Concurrent algorithm

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An example of a sequential algorithm not working correctly concurrently: two nodes, i and i+1, being removed simultaneously result in node i+1 not being removed

In computer science, a concurrent algorithm is one that can be executed concurrently. Most standard computer algorithms are sequential algorithms, and assume that the algorithm is run from start to finish without any other processes executing. These often do not behave correctly when run concurrently, as demonstrated at right, and are often nondeterministic, as the actual sequence of computations is determined by the external scheduler. Concurrency often adds significant complexity to an algorithm, requiring concurrency control such as mutual exclusion to avoid problems such as race conditions.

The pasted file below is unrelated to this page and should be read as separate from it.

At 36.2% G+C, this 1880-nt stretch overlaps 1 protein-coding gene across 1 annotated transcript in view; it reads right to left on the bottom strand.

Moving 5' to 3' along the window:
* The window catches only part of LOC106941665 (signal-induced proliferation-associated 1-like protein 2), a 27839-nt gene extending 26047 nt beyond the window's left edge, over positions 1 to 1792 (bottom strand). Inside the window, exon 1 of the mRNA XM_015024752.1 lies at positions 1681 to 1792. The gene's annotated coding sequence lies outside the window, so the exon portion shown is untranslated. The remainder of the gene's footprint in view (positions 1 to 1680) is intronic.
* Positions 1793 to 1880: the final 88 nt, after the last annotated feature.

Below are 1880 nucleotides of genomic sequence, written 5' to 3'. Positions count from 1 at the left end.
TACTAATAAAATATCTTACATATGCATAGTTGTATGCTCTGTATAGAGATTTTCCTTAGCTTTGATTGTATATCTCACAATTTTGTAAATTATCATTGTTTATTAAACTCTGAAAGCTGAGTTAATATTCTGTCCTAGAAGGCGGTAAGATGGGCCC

Many parallel algorithms are run concurrently, particularly distributed algorithms, though these are distinct concepts in general.

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